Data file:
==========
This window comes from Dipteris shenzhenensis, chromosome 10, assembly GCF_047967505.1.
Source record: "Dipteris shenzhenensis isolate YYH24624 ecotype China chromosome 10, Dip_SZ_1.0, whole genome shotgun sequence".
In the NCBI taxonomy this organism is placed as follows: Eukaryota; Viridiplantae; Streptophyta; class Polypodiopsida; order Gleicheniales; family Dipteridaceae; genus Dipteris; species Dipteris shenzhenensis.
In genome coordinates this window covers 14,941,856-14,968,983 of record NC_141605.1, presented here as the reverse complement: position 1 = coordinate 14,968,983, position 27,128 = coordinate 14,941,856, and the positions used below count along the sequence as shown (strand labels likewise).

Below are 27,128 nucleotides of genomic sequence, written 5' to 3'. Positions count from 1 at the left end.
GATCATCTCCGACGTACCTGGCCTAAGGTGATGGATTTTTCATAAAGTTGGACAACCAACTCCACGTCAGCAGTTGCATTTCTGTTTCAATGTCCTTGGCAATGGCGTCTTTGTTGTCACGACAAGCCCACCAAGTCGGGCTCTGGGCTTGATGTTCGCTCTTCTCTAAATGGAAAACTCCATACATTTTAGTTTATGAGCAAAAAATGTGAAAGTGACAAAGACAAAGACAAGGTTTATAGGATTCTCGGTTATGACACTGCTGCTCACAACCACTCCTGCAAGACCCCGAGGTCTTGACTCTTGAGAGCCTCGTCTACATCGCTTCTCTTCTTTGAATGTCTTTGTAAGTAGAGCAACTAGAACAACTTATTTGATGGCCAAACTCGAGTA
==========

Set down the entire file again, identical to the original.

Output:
This window comes from Dipteris shenzhenensis, chromosome 10, assembly GCF_047967505.1.
Source record: "Dipteris shenzhenensis isolate YYH24624 ecotype China chromosome 10, Dip_SZ_1.0, whole genome shotgun sequence".
In the NCBI taxonomy this organism is placed as follows: Eukaryota; Viridiplantae; Streptophyta; class Polypodiopsida; order Gleicheniales; family Dipteridaceae; genus Dipteris; species Dipteris shenzhenensis.
In genome coordinates this window covers 14,941,856-14,968,983 of record NC_141605.1, presented here as the reverse complement: position 1 = coordinate 14,968,983, position 27,128 = coordinate 14,941,856, and the positions used below count along the sequence as shown (strand labels likewise).

Below are 27,128 nucleotides of genomic sequence, written 5' to 3'. Positions count from 1 at the left end.
GATCATCTCCGACGTACCTGGCCTAAGGTGATGGATTTTTCATAAAGTTGGACAACCAACTCCACGTCAGCAGTTGCATTTCTGTTTCAATGTCCTTGGCAATGGCGTCTTTGTTGTCACGACAAGCCCACCAAGTCGGGCTCTGGGCTTGATGTTCGCTCTTCTCTAAATGGAAAACTCCATACATTTTAGTTTATGAGCAAAAAATGTGAAAGTGACAAAGACAAAGACAAGGTTTATAGGATTCTCGGTTATGACACTGCTGCTCACAACCACTCCTGCAAGACCCCGAGGTCTTGACTCTTGAGAGCCTCGTCTACATCGCTTCTCTTCTTTGAATGTCTTTGTAAGTAGAGCAACTAGAACAACTTATTTGATGGCCAAACTCGAGTA